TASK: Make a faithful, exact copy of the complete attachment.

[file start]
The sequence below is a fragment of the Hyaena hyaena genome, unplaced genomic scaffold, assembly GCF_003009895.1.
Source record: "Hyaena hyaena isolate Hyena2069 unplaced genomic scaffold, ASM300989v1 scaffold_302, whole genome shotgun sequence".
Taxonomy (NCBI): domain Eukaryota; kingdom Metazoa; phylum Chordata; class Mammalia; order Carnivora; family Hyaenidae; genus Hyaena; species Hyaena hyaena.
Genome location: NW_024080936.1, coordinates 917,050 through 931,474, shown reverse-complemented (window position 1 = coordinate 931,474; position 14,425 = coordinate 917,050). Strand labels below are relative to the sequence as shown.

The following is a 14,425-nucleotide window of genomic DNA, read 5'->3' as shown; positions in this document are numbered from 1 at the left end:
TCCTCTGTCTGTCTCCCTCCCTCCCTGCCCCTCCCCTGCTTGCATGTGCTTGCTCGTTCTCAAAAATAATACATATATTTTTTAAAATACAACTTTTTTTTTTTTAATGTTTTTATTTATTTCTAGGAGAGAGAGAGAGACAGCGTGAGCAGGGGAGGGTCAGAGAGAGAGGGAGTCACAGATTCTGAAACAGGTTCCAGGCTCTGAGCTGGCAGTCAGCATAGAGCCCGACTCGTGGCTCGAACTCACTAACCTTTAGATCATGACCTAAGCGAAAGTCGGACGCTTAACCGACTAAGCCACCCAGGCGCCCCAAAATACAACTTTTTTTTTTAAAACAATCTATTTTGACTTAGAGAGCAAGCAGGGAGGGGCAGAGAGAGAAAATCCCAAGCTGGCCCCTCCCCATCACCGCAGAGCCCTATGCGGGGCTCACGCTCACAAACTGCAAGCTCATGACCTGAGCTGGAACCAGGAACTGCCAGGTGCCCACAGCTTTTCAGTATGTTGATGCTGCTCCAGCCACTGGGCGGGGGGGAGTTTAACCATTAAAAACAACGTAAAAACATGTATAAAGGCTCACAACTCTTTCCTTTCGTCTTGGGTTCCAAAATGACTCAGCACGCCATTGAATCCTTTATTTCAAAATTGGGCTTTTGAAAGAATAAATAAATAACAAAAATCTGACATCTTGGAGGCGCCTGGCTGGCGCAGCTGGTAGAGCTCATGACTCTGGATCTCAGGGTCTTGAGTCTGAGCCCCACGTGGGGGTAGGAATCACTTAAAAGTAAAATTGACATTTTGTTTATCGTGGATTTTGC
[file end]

The sequence below is a fragment of the Hyaena hyaena genome, unplaced genomic scaffold, assembly GCF_003009895.1.
Source record: "Hyaena hyaena isolate Hyena2069 unplaced genomic scaffold, ASM300989v1 scaffold_302, whole genome shotgun sequence".
Taxonomy (NCBI): domain Eukaryota; kingdom Metazoa; phylum Chordata; class Mammalia; order Carnivora; family Hyaenidae; genus Hyaena; species Hyaena hyaena.
Genome location: NW_024080936.1, coordinates 917,050 through 931,474, shown reverse-complemented (window position 1 = coordinate 931,474; position 14,425 = coordinate 917,050). Strand labels below are relative to the sequence as shown.

The following is a 14,425-nucleotide window of genomic DNA, read 5'->3' as shown; positions in this document are numbered from 1 at the left end:
TCCTCTGTCTGTCTCCCTCCCTCCCTGCCCCTCCCCTGCTTGCATGTGCTTGCTCGTTCTCAAAAATAATACATATATTTTTTAAAATACAACTTTTTTTTTTTTAATGTTTTTATTTATTTCTAGGAGAGAGAGAGAGACAGCGTGAGCAGGGGAGGGTCAGAGAGAGAGGGAGTCACAGATTCTGAAACAGGTTCCAGGCTCTGAGCTGGCAGTCAGCATAGAGCCCGACTCGTGGCTCGAACTCACTAACCTTTAGATCATGACCTAAGCGAAAGTCGGACGCTTAACCGACTAAGCCACCCAGGCGCCCCAAAATACAACTTTTTTTTTTAAAACAATCTATTTTGACTTAGAGAGCAAGCAGGGAGGGGCAGAGAGAGAAAATCCCAAGCTGGCCCCTCCCCATCACCGCAGAGCCCTATGCGGGGCTCACGCTCACAAACTGCAAGCTCATGACCTGAGCTGGAACCAGGAACTGCCAGGTGCCCACAGCTTTTCAGTATGTTGATGCTGCTCCAGCCACTGGGCGGGGGGGAGTTTAACCATTAAAAACAACGTAAAAACATGTATAAAGGCTCACAACTCTTTCCTTTCGTCTTGGGTTCCAAAATGACTCAGCACGCCATTGAATCCTTTATTTCAAAATTGGGCTTTTGAAAGAATAAATAAATAACAAAAATCTGACATCTTGGAGGCGCCTGGCTGGCGCAGCTGGTAGAGCTCATGACTCTGGATCTCAGGGTCTTGAGTCTGAGCCCCACGTGGGGGTAGGAATCACTTAAAAGTAAAATTGACATTTTGTTTATCGTGGATTTTGC